In the centenary year of the superbly talented Tove Jansson, we celebrate her glorious artwork and look in detail at what the Moomins were and what they meant. With art taken from our calendar series, The Art of Fine Gifts, keep reading to learn more about Jansson and what the Moomins meant to her.
An intelligent and emotionally sensitive woman, the creator of the Moomins conveyed layers of her psyche within her stories. She admitted to creating the first idea of the Moomins whilst angrily sketching an image of philosopher, Immanuel Kant, who she called 'the ugliest creature imaginable'.
After studying art in Stockholm, Helsinki, Paris and Rome, Jansson returned home just before the start of World War Two. It's said that Jansson felt a great anxiety towards the war, specifically regarding her brother's safety as he was enlisted. Her first Moomin book The Great Flood reflected her feelings during that period of time, and was published just afterwards in 1945.
However it was not until Jansson's third Moomin book was translated into English in 1951, that she received her breakthrough. It was in this book that Jansson communicated her lesbianism – illegal in Finland at the time – and her passionate affair with a married woman. She did this via two new characters, Thingumy and Bob. They walk hand in hand, smitten and carrying a suitcase within which is a secret that no-one else knows. In truth, the suitcase conceals a ruby and they are pursued throughout the book by The Groke, a killer ghost. It was via this metaphor that Jansson wrote about her secret love and the constant threat of it being stolen away.
Despite The Great Flood being considered by most to be a forerunner of the main series, the story still reflects not only Jansson's ties with nature but also supernatural events and obstacles faced by a band of individuals. For instance, in Comet in Moominland, Moominvalley is almost destroyed by a massive meteor thought to be a metaphor for nuclear weaponry. The family also find themselves adventuring after discovering a magician's hat; reliving the past of Moominpappa; and also put on a stage play in an abandoned theatre.
However, the tone of the series evolved and this is most noticeable in Moominland Midwinter. In this book Jansson's style is more grounded and 'real', and the Moomins themselves also demonstrate some psychological depth. This psychology is further perpetrated in her short story collection, Tales from Moominvalley and the two books Moominpappa at Sea and Moominvalley in November.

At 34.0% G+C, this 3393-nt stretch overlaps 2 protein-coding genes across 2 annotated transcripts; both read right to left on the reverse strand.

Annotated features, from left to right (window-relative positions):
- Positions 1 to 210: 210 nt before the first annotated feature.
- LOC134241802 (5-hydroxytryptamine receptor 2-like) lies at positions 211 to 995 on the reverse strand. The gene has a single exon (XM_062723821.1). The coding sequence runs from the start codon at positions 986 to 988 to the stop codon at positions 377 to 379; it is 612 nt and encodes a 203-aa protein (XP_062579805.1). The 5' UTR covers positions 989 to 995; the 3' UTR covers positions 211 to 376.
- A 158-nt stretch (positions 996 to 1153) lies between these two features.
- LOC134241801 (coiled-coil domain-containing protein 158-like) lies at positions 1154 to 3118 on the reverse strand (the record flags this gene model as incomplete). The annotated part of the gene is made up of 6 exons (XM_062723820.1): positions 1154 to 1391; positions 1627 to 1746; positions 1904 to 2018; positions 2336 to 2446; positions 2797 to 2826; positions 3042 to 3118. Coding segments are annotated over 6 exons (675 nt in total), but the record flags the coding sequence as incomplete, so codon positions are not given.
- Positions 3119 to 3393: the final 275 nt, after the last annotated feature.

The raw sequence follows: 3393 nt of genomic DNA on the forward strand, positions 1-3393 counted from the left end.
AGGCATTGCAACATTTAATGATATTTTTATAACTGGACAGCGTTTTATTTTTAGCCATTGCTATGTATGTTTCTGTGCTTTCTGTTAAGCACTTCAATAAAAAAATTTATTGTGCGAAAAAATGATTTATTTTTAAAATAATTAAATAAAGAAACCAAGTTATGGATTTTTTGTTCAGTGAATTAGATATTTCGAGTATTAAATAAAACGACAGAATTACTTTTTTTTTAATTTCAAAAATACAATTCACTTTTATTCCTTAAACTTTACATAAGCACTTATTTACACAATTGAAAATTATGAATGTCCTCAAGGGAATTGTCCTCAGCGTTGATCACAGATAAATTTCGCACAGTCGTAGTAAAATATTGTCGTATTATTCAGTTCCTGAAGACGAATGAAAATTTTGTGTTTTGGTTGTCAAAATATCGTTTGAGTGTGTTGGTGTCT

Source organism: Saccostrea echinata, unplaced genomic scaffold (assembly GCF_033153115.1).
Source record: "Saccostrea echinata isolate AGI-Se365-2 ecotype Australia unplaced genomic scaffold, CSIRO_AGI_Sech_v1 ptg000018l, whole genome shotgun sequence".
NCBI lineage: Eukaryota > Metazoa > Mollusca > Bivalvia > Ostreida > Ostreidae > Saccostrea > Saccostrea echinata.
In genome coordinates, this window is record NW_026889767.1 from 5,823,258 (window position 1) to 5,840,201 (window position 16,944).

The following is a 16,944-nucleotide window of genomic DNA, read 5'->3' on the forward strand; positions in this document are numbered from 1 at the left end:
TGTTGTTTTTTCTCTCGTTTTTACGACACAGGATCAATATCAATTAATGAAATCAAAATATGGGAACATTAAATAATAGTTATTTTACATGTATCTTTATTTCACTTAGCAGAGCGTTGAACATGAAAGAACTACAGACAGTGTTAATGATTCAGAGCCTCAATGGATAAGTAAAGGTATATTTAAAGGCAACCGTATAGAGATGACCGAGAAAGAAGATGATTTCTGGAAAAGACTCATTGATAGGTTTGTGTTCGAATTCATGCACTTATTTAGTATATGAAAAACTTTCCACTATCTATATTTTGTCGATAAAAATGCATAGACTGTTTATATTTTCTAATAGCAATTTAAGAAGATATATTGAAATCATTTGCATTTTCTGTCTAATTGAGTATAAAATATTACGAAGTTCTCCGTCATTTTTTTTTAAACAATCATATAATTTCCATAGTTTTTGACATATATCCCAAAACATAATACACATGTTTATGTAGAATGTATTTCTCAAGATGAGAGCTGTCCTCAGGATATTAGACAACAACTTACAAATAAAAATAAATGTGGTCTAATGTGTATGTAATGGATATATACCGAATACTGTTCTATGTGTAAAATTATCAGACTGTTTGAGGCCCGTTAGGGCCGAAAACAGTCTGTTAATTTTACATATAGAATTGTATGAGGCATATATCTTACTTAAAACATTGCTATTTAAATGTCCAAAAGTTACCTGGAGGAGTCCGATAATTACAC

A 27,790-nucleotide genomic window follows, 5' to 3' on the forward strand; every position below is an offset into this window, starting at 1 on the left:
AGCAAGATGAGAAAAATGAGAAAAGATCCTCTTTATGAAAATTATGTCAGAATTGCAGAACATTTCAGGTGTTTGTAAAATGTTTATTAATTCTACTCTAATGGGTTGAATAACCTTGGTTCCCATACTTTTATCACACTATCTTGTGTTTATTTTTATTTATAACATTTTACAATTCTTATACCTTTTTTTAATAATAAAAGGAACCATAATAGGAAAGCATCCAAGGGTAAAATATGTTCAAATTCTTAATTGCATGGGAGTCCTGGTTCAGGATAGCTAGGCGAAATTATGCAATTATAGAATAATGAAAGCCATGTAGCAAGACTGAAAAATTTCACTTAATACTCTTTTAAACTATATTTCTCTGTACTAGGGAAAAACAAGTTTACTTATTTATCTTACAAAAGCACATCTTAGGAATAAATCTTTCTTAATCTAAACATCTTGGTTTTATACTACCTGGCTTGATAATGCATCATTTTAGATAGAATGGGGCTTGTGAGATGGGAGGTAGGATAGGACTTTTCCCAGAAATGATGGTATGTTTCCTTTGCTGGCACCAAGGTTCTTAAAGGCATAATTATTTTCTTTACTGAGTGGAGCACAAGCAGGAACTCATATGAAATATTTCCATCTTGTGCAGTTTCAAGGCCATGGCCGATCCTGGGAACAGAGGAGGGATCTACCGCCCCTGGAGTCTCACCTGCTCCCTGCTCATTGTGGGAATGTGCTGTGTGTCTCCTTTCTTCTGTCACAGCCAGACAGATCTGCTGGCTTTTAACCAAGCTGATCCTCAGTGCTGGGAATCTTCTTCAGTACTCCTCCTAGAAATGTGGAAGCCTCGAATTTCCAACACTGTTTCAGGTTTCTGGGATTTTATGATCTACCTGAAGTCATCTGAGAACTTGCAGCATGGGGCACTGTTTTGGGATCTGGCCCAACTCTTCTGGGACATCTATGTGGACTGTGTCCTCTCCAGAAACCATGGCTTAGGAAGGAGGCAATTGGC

After this initial success, Charles Sutton, a London based agent, proffered a comic strip deal for Jansson who in turn accepted. The Moomins were an instant success and within two years Jansson's comic strips where being read by over 12 million people.
Despite the success and even Walt Disney asking for exclusive rights to the Moomins, the comic strip began to get Jansson down. The nature of these short stories meant she was exhausting herself trying to find new ideas and had less time to devote to painting and writing, her first and foremost passions.
However, in 1956 Jansson found love. At a small party, standing by the record player she asked a lady named Tuulikki Pietila to dance. Though reluctant at first, aware of social pressures, Tooti – as she came to be known – fell for Jansson's charms and they eventually became lifelong partners.
True to form, Jansson's change of mood influenced her next book. Moominland Midwinter introduces Too-Ticky, someone who gives guidance to the more self-styled character Moomintroll; together they persevere through the winter, providing support for each other through this tough season.
In 1970 Jansson began work on her final Moomin book: Moominvalley. A melancholy story, Jansson reflected on her grief after her mother died and so typically introduced a new character to convey this. The new Moomin, Toft, is said to be the closest rendition of Jansson herself. A wanderer who has been away, she returns home to find no-one there.
After this final Moomin title, Jansson wrote some narrative fiction and took holidays with her lover before they were too old to do so. Jansson died in 2001, survived by Pietila until 2009.
Today, over 15 million Moomin books have been sold worldwide. The characters are still a great and profitable export for Finland. Jansson has found herself slowly integrated into Finnish culture over time, and it is not uncommon to find a Moomin doll in a household or one of the many stamps featuring her creations and even her own portrait.
Now her stories are devoured by countries across the world due to their universal charm and poignancy.
All images used in this article are © Moomin Characters™
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